The Prime Minister’s recent suggestion that young people under the age of 25 might be barred from receiving Housing Benefit has re-ignited the debate about welfare reform. Talk of a further ‘benefits crackdown’ duly generated the positive headlines that Downing Street strategists were after, while opponents howled in apocalyptic objection to this latest attempt to control the benefits bill. Pretty soon, the political debate moved on, everyone having fulfilled their roles to perfection. Evil Tory bogeymen, tabloid headline writers, charity campaigners all did exactly what we would have expected them to do. Maybe the specific proposal will remerge in future as concrete government policy, maybe it will be one of those kites which don’t fly for long. Either way, the whole episode acted as a giant smoke screen to the reasons why Housing Benefit has been rising – and how reforms might control its future increases in a sustainable way.
The root of the problem is not a sudden spate of 24 year olds claiming Housing Benefit. Instead it is a gradual, but ultimately dramatic shift in the balance of public expenditure on housing. In the 1970s, 80% of spending went on building new affordable homes, with just 20% going on cash benefits to help people pay their rent. During the current four-year spending review period, there will be £4.5bn of capital investment in new affordable homes while £95bn will be spent on housing benefit. Of that, more than £30bn will go to private landlords due to the chronic lack of affordable housing.
This is the result of a generation-long Labour-Tory consensus to allow public money to be shifted from building homes to subsidising rents and to run housing policy from Whitehall, with local government left as a delivery agent. While the economy was growing and public expenditure rising, the flaws in this approach were camouflaged. A host of initiatives – like first-time buyer gimmicks – covered up the absence of strategy. The last Labour government improved the stock of social housing but didn’t challenge the status quo. Sadly, the coalition is making things worse.
The truth is that Housing Benefit has spiked in recent years largely because unemployment has risen and household incomes dropped. But the long-term, unchecked, increase in benefit spending is significantly rooted in the housing market, especially the greater reliance on the more expensive private rented sector. The government, conscious of the need to control expenditure, has pegged back eligibility to benefit and dramatically reduced capital spending on housing. But because it has not addressed the root causes of the rising benefit bill the annual savings made from cutting investment over this spending review will be cancelled out twice over by higher housing benefit – even with £2bn of benefit cuts.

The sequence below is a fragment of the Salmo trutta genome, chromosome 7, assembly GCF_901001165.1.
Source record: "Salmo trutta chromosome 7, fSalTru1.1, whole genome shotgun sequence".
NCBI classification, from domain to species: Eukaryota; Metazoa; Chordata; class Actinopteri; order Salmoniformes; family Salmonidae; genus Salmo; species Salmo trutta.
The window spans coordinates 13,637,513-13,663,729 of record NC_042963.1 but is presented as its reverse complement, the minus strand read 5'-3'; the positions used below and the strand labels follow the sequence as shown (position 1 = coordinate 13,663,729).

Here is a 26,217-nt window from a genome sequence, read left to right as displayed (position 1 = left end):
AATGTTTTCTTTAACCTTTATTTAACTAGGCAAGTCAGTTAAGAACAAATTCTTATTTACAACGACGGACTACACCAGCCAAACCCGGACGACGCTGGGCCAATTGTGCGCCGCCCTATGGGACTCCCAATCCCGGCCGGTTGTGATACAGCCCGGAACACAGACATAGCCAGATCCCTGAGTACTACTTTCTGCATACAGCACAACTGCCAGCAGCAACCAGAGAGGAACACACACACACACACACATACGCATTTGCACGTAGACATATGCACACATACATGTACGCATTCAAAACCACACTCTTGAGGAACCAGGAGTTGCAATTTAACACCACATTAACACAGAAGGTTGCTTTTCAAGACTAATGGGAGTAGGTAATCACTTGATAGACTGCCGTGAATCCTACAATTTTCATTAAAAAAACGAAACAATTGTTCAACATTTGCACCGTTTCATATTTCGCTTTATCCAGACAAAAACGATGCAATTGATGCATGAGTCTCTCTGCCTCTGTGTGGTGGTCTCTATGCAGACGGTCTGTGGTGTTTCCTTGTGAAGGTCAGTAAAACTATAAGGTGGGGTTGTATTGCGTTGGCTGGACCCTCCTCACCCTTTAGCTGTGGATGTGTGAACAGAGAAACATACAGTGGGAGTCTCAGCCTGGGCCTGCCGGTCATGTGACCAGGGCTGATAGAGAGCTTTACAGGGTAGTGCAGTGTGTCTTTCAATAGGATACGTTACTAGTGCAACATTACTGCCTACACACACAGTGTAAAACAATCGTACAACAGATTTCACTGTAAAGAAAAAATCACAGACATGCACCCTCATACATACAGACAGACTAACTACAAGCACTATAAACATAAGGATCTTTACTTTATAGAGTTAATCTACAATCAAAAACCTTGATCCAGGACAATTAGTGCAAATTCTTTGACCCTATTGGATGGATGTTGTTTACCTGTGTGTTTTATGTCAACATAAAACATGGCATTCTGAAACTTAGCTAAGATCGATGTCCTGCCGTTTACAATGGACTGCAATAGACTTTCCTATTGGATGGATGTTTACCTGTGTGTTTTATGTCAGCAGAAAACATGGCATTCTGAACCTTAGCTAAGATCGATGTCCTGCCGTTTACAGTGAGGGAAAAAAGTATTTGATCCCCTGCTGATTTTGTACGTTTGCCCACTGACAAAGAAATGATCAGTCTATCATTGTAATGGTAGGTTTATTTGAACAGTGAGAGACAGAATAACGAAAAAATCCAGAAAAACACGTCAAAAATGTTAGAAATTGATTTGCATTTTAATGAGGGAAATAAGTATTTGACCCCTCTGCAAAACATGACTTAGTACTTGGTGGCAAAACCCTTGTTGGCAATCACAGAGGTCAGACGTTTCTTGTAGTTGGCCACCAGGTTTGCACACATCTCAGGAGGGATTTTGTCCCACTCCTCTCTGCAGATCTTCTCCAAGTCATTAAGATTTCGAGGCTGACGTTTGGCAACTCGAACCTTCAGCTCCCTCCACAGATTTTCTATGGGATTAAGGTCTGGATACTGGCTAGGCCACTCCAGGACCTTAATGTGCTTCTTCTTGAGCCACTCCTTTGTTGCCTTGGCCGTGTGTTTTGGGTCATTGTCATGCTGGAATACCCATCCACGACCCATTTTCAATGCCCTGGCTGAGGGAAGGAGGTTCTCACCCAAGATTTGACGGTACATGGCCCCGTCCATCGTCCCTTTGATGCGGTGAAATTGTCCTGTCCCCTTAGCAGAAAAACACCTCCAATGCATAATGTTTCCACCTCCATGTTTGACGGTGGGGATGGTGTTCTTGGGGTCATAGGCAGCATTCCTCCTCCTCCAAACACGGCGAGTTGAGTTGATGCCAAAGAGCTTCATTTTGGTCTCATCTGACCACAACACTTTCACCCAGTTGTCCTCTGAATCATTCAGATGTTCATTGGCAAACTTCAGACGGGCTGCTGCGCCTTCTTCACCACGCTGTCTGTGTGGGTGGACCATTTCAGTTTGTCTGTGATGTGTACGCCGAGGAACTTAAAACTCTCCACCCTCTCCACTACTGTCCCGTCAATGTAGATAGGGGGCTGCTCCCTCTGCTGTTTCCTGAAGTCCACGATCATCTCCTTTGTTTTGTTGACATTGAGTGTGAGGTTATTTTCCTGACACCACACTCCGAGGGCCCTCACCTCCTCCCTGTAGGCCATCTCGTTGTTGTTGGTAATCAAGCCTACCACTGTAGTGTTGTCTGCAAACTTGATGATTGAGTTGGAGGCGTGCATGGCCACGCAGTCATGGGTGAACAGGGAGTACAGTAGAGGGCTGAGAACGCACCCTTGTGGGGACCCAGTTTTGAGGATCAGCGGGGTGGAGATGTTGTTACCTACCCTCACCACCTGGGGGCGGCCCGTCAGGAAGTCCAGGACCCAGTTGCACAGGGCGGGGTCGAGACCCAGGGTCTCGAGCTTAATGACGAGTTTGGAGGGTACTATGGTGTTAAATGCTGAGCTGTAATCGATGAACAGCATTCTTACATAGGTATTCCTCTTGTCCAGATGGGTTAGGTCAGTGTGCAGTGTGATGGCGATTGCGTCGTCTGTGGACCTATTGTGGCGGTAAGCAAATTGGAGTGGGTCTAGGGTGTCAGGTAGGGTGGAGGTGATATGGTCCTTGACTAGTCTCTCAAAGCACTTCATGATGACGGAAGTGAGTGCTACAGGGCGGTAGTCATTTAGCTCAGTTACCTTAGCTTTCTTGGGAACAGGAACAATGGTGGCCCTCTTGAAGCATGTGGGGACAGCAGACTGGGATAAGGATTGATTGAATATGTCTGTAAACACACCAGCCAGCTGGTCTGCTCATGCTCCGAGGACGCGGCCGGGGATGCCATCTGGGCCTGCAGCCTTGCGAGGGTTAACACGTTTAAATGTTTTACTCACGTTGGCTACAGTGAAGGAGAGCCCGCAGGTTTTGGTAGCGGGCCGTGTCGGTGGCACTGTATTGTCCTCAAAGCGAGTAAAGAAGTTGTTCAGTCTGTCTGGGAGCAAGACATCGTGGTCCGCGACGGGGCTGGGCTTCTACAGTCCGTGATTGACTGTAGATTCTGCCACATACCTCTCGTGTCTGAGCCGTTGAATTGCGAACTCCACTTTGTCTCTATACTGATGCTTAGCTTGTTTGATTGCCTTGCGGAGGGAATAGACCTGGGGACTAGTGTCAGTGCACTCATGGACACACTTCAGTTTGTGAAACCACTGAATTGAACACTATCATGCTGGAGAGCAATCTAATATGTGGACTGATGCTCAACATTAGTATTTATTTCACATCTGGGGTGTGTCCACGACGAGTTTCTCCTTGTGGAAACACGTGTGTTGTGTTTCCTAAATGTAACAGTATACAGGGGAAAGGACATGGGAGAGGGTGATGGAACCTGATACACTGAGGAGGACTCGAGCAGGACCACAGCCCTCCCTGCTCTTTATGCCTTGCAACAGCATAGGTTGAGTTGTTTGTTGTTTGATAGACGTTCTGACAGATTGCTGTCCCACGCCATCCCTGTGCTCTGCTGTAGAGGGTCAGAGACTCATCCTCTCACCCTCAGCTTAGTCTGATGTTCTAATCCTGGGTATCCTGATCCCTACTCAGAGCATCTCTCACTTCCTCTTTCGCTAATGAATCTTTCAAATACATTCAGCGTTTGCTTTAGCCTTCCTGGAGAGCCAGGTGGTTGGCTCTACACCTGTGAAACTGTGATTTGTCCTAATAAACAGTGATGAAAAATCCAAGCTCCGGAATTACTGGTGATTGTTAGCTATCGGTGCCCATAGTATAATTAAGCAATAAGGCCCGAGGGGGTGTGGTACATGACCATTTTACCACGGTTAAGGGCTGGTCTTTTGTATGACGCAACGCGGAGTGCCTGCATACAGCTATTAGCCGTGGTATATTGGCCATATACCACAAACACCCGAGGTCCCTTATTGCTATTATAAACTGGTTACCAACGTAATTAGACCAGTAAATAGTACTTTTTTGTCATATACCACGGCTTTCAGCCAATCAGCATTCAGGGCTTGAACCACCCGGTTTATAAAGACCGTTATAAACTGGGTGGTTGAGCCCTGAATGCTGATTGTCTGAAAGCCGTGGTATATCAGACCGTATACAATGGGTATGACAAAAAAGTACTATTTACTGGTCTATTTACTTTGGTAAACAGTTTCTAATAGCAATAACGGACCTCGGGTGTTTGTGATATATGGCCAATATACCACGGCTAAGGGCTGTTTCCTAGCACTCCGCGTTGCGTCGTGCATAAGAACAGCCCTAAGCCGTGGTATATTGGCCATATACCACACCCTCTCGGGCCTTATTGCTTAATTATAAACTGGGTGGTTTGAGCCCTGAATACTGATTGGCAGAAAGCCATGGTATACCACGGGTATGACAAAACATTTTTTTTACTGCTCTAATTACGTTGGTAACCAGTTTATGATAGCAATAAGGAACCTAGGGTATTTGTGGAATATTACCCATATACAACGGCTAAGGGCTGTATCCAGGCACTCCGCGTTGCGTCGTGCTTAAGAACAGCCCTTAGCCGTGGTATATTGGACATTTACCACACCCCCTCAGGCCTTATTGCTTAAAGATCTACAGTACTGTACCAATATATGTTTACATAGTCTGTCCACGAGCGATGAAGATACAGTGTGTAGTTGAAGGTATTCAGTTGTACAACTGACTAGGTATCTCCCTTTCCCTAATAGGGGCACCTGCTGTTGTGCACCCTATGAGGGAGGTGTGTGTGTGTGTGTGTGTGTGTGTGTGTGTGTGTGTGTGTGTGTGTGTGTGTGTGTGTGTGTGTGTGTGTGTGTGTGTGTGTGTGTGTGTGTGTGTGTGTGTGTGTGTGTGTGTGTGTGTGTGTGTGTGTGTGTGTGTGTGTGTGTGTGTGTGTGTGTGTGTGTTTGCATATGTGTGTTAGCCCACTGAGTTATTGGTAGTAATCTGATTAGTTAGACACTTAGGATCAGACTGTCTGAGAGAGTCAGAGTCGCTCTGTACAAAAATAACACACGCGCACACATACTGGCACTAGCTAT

We are beginning to see the impact of this failed settlement. Affordable house building has fallen by more than 70% between 2009/10 and 2011/12. The fact that construction on less than 16,000 affordable homes began last year will, in turn, put further pressure on the housing benefit bill as need gets squeezed into the private sector. And local councils are left in an impossible bind, with responsibility but little power.
With the next spending review set to deliver further cuts to both capital investment and the benefits bill, it is time to set out on a new course in housing policy – with the liberal principle of localism at its heart. The key goal is to shift spending from paying out benefits to building more homes. That is not straightforward to achieve but could be done by breaking down the divide between capital grants and benefit spending at the local level, where councils are capable of striking the balance that is right for their area.
IPPR’s proposal is that councils should be given an Affordable Housing Grant – made up of projected housing benefit and capital spending in their patch – with a legal duty to use those resources to improve access to affordable homes in their area. This would substantially enhance their scope to get house building going by striking better deals with private landlords, borrowing against their significant assets, rent receipts and revenues, and “investing to save” their multi-year government funding. Over time, this would act to keep rents more affordable for households – and cheaper for local authorities to subsidise where this was still needed.
Combined with local control over planning, social housing allocation and regulation of the private rented sector, this new direction would constitute an institutional reform capable of advancing the devolution of power out of Whitehall and securing investment into house-building at a time of public finance constraint.
This strategy would mark a radical departure from three decades of housing policy. It does not fall neatly into established ideological camps and will be uncomfortable for some in the housing sector – and strand of opinion on both the Left and the Right. It accepts the need for fiscal discipline, but rejects the argument that this means less affordable housing and more social segregation. It agrees that the British state is too centralised, but believes that localism is more than just devolving cuts.
On current trends and policy, Britain is set for a decade of chronically low levels of affordable house building and repeated attempts to hack back housing benefit – with some denying the problem and others denying reality. There is an alternative. We need a coalition of political forces from across the spectrum to be brave enough to grasp it.
* Graeme Cooke is Associate Director at IPPR
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